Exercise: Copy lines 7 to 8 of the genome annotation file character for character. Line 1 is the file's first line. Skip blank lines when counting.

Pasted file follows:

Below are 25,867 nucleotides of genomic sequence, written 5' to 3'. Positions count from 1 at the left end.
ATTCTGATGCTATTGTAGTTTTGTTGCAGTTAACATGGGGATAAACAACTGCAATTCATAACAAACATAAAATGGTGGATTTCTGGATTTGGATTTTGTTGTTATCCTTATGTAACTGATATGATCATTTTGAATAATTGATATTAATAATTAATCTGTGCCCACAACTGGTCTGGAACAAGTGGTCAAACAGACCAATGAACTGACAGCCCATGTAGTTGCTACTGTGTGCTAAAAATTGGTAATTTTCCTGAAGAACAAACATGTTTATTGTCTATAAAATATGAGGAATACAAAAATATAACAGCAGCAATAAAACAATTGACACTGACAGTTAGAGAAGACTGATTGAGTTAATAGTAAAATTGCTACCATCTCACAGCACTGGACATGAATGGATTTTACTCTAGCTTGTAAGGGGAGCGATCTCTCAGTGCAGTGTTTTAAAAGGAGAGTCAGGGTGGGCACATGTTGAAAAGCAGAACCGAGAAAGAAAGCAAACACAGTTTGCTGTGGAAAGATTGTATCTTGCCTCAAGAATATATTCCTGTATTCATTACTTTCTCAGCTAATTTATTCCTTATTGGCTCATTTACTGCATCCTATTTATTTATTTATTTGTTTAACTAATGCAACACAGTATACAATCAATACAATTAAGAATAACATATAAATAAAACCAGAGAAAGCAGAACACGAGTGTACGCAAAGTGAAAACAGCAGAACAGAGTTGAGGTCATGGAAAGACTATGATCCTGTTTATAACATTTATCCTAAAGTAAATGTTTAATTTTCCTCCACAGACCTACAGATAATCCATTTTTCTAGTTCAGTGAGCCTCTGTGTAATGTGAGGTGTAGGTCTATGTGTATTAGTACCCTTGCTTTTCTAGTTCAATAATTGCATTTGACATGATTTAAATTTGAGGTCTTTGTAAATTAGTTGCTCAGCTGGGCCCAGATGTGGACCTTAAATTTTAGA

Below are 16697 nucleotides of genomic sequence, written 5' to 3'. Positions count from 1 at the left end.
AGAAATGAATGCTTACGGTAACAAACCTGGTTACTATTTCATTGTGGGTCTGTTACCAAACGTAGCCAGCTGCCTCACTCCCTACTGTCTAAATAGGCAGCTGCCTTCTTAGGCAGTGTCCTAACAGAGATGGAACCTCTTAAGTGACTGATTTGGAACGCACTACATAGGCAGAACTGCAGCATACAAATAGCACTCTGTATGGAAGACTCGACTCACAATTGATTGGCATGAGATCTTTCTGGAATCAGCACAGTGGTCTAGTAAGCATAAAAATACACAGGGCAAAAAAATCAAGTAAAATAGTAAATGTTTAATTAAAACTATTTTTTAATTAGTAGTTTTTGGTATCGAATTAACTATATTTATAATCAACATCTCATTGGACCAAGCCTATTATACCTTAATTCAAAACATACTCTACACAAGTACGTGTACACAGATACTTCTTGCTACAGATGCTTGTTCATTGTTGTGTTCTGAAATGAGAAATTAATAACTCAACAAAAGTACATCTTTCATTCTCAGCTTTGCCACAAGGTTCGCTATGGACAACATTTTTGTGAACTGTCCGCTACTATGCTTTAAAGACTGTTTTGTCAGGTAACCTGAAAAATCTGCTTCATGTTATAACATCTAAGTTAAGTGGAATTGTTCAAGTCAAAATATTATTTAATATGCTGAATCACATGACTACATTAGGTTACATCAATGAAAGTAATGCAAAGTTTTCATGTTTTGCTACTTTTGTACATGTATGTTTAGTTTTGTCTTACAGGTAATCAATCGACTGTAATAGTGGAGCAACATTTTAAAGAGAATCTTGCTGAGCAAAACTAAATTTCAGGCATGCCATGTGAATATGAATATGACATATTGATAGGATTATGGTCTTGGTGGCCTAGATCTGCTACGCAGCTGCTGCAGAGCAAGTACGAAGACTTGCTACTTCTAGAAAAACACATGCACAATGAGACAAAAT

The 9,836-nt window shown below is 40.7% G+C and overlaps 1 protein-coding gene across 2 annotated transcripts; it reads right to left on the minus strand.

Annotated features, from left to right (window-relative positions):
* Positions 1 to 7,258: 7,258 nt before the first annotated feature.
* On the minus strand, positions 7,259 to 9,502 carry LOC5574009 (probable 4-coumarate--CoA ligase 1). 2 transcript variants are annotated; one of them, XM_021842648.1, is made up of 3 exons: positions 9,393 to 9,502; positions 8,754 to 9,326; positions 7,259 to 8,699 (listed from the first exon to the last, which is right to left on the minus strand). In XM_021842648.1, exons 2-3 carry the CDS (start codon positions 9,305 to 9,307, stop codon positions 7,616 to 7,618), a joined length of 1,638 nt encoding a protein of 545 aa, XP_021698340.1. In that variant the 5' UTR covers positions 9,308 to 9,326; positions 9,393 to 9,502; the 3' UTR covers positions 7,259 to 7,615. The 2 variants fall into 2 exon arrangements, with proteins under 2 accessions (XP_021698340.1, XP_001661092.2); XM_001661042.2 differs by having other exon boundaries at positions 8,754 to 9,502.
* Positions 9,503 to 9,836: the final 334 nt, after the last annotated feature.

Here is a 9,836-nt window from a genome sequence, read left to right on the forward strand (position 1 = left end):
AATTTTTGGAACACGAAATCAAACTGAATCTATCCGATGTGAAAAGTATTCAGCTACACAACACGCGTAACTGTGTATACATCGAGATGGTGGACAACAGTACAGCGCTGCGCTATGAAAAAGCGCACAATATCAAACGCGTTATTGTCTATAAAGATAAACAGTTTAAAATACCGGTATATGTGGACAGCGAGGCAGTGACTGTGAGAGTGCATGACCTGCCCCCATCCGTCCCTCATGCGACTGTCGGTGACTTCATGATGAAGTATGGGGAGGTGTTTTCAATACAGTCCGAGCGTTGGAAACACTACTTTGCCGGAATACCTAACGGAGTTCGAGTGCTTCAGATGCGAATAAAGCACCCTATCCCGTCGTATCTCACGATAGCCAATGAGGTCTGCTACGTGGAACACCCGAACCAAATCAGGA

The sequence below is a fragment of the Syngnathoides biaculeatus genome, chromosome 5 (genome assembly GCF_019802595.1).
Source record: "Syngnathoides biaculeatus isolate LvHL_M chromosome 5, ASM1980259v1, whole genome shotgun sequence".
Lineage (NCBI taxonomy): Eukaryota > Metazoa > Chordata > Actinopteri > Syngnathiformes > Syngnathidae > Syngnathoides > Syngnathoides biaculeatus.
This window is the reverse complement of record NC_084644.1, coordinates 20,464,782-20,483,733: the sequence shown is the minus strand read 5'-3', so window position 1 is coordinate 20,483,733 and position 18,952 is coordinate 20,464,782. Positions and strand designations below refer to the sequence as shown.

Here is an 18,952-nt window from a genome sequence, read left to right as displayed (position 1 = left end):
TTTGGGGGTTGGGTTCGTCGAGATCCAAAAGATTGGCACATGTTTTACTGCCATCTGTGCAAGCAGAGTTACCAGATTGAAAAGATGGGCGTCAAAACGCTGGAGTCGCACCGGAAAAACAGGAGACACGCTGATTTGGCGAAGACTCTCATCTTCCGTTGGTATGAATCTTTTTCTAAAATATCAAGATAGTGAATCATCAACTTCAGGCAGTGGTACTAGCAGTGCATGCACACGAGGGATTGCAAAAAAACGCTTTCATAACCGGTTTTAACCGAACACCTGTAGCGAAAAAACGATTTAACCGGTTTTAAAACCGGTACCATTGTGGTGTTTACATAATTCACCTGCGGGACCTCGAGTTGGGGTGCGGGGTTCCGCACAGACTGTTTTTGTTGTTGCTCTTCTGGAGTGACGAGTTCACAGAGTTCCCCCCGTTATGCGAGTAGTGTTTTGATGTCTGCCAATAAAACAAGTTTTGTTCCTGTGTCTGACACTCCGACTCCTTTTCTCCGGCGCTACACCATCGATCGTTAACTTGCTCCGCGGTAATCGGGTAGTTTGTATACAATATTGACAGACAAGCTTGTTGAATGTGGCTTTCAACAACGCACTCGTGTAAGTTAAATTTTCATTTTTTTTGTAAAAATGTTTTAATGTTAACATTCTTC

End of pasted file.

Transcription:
* Positions 1 to 7,258: 7,258 nt before the first annotated feature.
* On the minus strand, positions 7,259 to 9,502 carry LOC5574009 (probable 4-coumarate--CoA ligase 1). 2 transcript variants are annotated; one of them, XM_021842648.1, is made up of 3 exons: positions 9,393 to 9,502; positions 8,754 to 9,326; positions 7,259 to 8,699 (listed from the first exon to the last, which is right to left on the minus strand). In XM_021842648.1, exons 2-3 carry the CDS (start codon positions 9,305 to 9,307, stop codon positions 7,616 to 7,618), a joined length of 1,638 nt encoding a protein of 545 aa, XP_021698340.1. In that variant the 5' UTR covers positions 9,308 to 9,326; positions 9,393 to 9,502; the 3' UTR covers positions 7,259 to 7,615. The 2 variants fall into 2 exon arrangements, with proteins under 2 accessions (XP_021698340.1, XP_001661092.2); XM_001661042.2 differs by having other exon boundaries at positions 8,754 to 9,502.